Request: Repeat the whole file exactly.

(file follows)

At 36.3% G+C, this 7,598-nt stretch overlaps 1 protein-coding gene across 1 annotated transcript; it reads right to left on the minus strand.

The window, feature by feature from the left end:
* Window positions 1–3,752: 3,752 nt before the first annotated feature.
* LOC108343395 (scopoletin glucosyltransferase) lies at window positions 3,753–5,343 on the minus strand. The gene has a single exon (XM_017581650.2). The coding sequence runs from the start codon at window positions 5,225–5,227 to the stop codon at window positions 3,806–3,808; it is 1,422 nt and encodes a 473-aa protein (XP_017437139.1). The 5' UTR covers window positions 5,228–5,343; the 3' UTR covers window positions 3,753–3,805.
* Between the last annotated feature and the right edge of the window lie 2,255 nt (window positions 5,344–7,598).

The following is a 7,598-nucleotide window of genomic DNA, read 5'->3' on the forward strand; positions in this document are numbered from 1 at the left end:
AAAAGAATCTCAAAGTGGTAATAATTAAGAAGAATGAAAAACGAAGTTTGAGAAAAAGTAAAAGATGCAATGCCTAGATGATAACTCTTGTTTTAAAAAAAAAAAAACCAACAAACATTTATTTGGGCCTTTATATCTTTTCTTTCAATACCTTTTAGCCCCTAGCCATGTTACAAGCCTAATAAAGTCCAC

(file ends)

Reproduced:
At 36.3% G+C, this 7,598-nt stretch overlaps 1 protein-coding gene across 1 annotated transcript; it reads right to left on the minus strand.

The window, feature by feature from the left end:
* Window positions 1–3,752: 3,752 nt before the first annotated feature.
* LOC108343395 (scopoletin glucosyltransferase) lies at window positions 3,753–5,343 on the minus strand. The gene has a single exon (XM_017581650.2). The coding sequence runs from the start codon at window positions 5,225–5,227 to the stop codon at window positions 3,806–3,808; it is 1,422 nt and encodes a 473-aa protein (XP_017437139.1). The 5' UTR covers window positions 5,228–5,343; the 3' UTR covers window positions 3,753–3,805.
* Between the last annotated feature and the right edge of the window lie 2,255 nt (window positions 5,344–7,598).

The following is a 7,598-nucleotide window of genomic DNA, read 5'->3' on the forward strand; positions in this document are numbered from 1 at the left end:
AAAAGAATCTCAAAGTGGTAATAATTAAGAAGAATGAAAAACGAAGTTTGAGAAAAAGTAAAAGATGCAATGCCTAGATGATAACTCTTGTTTTAAAAAAAAAAAAACCAACAAACATTTATTTGGGCCTTTATATCTTTTCTTTCAATACCTTTTAGCCCCTAGCCATGTTACAAGCCTAATAAAGTCCAC